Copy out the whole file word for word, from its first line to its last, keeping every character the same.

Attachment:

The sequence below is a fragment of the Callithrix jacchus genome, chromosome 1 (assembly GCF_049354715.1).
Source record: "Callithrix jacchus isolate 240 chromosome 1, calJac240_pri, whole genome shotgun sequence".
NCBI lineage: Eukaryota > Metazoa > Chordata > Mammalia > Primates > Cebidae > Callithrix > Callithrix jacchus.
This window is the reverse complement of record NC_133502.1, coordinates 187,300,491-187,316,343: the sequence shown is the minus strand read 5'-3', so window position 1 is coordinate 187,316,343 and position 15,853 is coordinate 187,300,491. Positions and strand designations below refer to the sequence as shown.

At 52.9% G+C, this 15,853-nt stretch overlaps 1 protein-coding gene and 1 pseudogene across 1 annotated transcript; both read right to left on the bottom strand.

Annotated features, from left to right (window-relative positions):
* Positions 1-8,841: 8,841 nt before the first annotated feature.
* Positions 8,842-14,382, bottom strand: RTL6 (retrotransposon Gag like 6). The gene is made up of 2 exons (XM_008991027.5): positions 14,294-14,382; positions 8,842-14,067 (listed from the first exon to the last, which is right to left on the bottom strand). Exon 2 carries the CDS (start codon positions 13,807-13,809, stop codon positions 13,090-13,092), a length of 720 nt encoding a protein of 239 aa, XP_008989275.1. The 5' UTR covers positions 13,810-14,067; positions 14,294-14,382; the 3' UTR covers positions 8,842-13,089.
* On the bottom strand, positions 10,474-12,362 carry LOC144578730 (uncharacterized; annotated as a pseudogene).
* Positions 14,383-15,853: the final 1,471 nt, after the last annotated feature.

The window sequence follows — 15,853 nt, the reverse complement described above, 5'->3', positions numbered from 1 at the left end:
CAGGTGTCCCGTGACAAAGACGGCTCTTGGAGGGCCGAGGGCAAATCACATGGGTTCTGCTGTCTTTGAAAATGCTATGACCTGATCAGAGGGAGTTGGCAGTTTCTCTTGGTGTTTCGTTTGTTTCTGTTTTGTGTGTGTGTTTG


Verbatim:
The sequence below is a fragment of the Callithrix jacchus genome, chromosome 1 (assembly GCF_049354715.1).
Source record: "Callithrix jacchus isolate 240 chromosome 1, calJac240_pri, whole genome shotgun sequence".
NCBI lineage: Eukaryota > Metazoa > Chordata > Mammalia > Primates > Cebidae > Callithrix > Callithrix jacchus.
This window is the reverse complement of record NC_133502.1, coordinates 187,300,491-187,316,343: the sequence shown is the minus strand read 5'-3', so window position 1 is coordinate 187,316,343 and position 15,853 is coordinate 187,300,491. Positions and strand designations below refer to the sequence as shown.

At 52.9% G+C, this 15,853-nt stretch overlaps 1 protein-coding gene and 1 pseudogene across 1 annotated transcript; both read right to left on the bottom strand.

Annotated features, from left to right (window-relative positions):
* Positions 1-8,841: 8,841 nt before the first annotated feature.
* Positions 8,842-14,382, bottom strand: RTL6 (retrotransposon Gag like 6). The gene is made up of 2 exons (XM_008991027.5): positions 14,294-14,382; positions 8,842-14,067 (listed from the first exon to the last, which is right to left on the bottom strand). Exon 2 carries the CDS (start codon positions 13,807-13,809, stop codon positions 13,090-13,092), a length of 720 nt encoding a protein of 239 aa, XP_008989275.1. The 5' UTR covers positions 13,810-14,067; positions 14,294-14,382; the 3' UTR covers positions 8,842-13,089.
* On the bottom strand, positions 10,474-12,362 carry LOC144578730 (uncharacterized; annotated as a pseudogene).
* Positions 14,383-15,853: the final 1,471 nt, after the last annotated feature.

The window sequence follows — 15,853 nt, the reverse complement described above, 5'->3', positions numbered from 1 at the left end:
CAGGTGTCCCGTGACAAAGACGGCTCTTGGAGGGCCGAGGGCAAATCACATGGGTTCTGCTGTCTTTGAAAATGCTATGACCTGATCAGAGGGAGTTGGCAGTTTCTCTTGGTGTTTCGTTTGTTTCTGTTTTGTGTGTGTGTTTG